"If we can't pick our own doctor, how do I know my family's getting the care they need?"
— "Julie," in a TV ad sponsored by Americans for Prosperity
What is it about children and health care?
The conservative advocacy group Americans for Prosperity is launching a $700,000 ad buy that features a mother expressing concern that her son won't get the medical care he needs for seizures because of the Affordable Care Act, a.k.a. Obamacare.
Meanwhile, the pro-Obama group Organizing for Action also released a TV ad featuring medical care for a child, to highlight the law's ban on lifetime limits on medical coverage.
As attack ads go, the AFP ad is fairly gentle, posing questions and directing viewers to a website, ObamaCareRiskFactors.com, intended to generate doubts about the law.
Let's explore the basis for Julie's question, which suggests that Americans will lose their preferred doctors because of the law.
Levi Russell, spokesman for AFP, pointed us to three statements, with news article citations as a basis for the question:
1. Many health insurers are planning to decrease the network of health care providers available to their customers because of the law's cost-increasing effects.
2. The Congressional Budget Office estimates that 7 million Americans with employee-sponsored health insurance will lose their coverage by 2022 because of ObamaCare's high costs, leaving them with less choice in deciding their health care providers.
3. One-third of doctors are expected to not accept new Medicaid patients in states that choose to expand the program under the law.
First of all, notice that the first and third statements have to do with aspects of the law intended to increase the number of Americans with health insurance. In other words, these are mainly people who do not currently have health insurance. "Julie," however, is talking about the medical care that her son had been receiving, so presumably her family already had health insurance.
So these statements have little to do with people like "Julie."
The second statement refers to a CBO estimate that, as the law takes effect over the next 10 years, some employers will drop their coverage so that workers can participate on health care exchanges under the law.
The 7 million figure is actually a net figure. The CBO says that in 2019, when the net figure is 8 million people, 12 million people will lose their employer-based health insurance, while 7 million people will gain it because of the law; another 3 million people would have an offer of employer-based insurance but choose another option instead (such as exchanges), presumably because it would be less expensive.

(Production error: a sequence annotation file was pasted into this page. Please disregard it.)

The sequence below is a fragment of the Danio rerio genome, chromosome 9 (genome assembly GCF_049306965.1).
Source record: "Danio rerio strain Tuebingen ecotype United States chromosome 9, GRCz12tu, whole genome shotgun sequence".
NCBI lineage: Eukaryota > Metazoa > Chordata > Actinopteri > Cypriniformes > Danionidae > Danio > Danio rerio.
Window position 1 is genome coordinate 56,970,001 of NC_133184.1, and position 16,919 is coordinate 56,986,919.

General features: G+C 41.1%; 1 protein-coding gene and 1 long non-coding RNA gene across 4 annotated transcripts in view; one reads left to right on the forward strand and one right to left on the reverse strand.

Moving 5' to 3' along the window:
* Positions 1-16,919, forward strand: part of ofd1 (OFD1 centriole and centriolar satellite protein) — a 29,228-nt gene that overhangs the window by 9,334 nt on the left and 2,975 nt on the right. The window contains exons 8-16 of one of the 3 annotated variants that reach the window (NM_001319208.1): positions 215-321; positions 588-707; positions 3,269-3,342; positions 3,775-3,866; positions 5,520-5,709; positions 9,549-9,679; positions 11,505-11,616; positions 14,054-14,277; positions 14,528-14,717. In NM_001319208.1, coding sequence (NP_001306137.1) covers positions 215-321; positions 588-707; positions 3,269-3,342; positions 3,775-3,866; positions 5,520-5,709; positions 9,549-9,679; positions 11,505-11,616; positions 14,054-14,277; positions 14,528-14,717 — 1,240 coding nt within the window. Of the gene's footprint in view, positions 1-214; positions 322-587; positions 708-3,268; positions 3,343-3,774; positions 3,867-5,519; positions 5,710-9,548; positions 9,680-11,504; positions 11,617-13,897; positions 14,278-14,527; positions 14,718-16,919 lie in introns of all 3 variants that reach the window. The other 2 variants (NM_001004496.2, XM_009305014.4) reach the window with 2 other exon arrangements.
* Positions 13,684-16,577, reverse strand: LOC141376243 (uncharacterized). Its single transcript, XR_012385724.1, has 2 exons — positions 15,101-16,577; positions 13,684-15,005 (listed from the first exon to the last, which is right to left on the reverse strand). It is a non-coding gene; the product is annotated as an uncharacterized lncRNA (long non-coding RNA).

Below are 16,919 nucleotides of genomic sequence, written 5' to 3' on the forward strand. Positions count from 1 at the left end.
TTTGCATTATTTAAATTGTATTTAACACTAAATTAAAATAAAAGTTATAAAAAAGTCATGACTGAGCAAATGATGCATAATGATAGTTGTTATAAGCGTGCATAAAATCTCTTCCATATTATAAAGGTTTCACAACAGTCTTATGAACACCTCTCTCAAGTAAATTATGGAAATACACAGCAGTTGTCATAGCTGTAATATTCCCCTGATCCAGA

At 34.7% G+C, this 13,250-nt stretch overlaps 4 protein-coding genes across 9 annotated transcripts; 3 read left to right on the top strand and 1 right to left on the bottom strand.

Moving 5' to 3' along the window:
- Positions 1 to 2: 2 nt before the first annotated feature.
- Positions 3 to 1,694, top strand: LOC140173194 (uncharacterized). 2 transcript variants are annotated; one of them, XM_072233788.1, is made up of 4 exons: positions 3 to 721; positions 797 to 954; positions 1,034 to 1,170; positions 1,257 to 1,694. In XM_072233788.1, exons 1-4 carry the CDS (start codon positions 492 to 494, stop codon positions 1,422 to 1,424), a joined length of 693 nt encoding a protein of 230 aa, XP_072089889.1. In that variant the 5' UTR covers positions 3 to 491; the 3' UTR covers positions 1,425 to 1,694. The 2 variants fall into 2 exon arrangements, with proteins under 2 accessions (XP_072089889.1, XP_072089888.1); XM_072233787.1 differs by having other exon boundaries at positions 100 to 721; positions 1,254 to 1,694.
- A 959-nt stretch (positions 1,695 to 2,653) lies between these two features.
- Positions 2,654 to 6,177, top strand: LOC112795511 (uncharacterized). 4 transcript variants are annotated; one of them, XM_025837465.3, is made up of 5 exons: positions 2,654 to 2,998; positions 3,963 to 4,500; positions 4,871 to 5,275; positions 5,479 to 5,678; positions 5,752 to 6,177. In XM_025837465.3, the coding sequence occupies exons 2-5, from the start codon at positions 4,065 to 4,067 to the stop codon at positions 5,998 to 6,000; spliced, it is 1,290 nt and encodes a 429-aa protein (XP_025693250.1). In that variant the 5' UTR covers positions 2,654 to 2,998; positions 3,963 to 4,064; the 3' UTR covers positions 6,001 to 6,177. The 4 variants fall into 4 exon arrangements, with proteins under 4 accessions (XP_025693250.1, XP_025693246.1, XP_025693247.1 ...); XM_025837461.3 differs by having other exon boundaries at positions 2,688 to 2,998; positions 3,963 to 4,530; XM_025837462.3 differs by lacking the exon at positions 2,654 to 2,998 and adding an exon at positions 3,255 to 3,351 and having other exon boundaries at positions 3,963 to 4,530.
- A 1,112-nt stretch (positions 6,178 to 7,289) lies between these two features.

But it's important to remember that the number of people with employer-based insurance in 2023 was expected to be 167 million, so we're talking about only 4 percent of the total. The percentage of non-elderly Americans with employer-based health insurance would remain roughly at the level of today (55.5 percent in 2023 versus 56.6 percent in 2013).
"Whatever the actual percentage ends up being is now the question, and we won't know until it actually starts happening," Russell said. "Like Julie says in the ad . . . we all deserve some answers, rather than being told everything will be just fine and quit worrying."
Russell appears to be referring to President Barack Obama's comment in April that for the 85 to 90 percent of Americans who already have insurance "their only impact is that their insurance is stronger, better and more secure than it was before. Full stop. That's it. They don't have to worry about anything else."
That statement is not entirely true, because some percentage will lose their employer-based coverage.
The AFP ad sets up a straw man — the notion that people are going to lose access to their doctor. For the vast majority of Americans, that's not going to be the case. Under the law, millions of other Americans, for the first time, are supposed to gain access to regular health insurance.
Certainly it is appropriate to ask questions about this complex law, but focusing an ad on such an emotional — and unlikely — hypothetical goes too far.